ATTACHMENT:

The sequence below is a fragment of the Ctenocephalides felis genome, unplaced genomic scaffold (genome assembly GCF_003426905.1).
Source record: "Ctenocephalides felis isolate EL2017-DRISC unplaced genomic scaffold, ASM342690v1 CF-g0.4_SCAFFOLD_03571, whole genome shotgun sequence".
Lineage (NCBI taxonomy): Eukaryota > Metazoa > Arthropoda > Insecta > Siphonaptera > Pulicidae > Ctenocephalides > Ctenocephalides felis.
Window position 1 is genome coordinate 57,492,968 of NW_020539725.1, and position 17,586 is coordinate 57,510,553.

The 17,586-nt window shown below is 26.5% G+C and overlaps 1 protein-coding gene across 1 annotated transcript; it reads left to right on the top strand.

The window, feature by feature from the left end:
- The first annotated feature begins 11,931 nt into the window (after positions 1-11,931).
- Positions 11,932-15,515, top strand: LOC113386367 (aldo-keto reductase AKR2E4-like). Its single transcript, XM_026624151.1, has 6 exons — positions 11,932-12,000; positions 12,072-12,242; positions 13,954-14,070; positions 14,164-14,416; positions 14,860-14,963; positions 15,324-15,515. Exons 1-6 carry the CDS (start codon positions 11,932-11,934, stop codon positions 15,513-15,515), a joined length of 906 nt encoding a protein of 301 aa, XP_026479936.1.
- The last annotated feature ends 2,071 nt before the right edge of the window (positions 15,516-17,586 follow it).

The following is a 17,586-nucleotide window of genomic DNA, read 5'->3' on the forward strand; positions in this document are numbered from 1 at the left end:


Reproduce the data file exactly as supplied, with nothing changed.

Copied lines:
The sequence below is a fragment of the Ctenocephalides felis genome, unplaced genomic scaffold (genome assembly GCF_003426905.1).
Source record: "Ctenocephalides felis isolate EL2017-DRISC unplaced genomic scaffold, ASM342690v1 CF-g0.4_SCAFFOLD_03571, whole genome shotgun sequence".
Lineage (NCBI taxonomy): Eukaryota > Metazoa > Arthropoda > Insecta > Siphonaptera > Pulicidae > Ctenocephalides > Ctenocephalides felis.
Window position 1 is genome coordinate 57,492,968 of NW_020539725.1, and position 17,586 is coordinate 57,510,553.

The 17,586-nt window shown below is 26.5% G+C and overlaps 1 protein-coding gene across 1 annotated transcript; it reads left to right on the top strand.

The window, feature by feature from the left end:
- The first annotated feature begins 11,931 nt into the window (after positions 1-11,931).
- Positions 11,932-15,515, top strand: LOC113386367 (aldo-keto reductase AKR2E4-like). Its single transcript, XM_026624151.1, has 6 exons — positions 11,932-12,000; positions 12,072-12,242; positions 13,954-14,070; positions 14,164-14,416; positions 14,860-14,963; positions 15,324-15,515. Exons 1-6 carry the CDS (start codon positions 11,932-11,934, stop codon positions 15,513-15,515), a joined length of 906 nt encoding a protein of 301 aa, XP_026479936.1.
- The last annotated feature ends 2,071 nt before the right edge of the window (positions 15,516-17,586 follow it).

The following is a 17,586-nucleotide window of genomic DNA, read 5'->3' on the forward strand; positions in this document are numbered from 1 at the left end: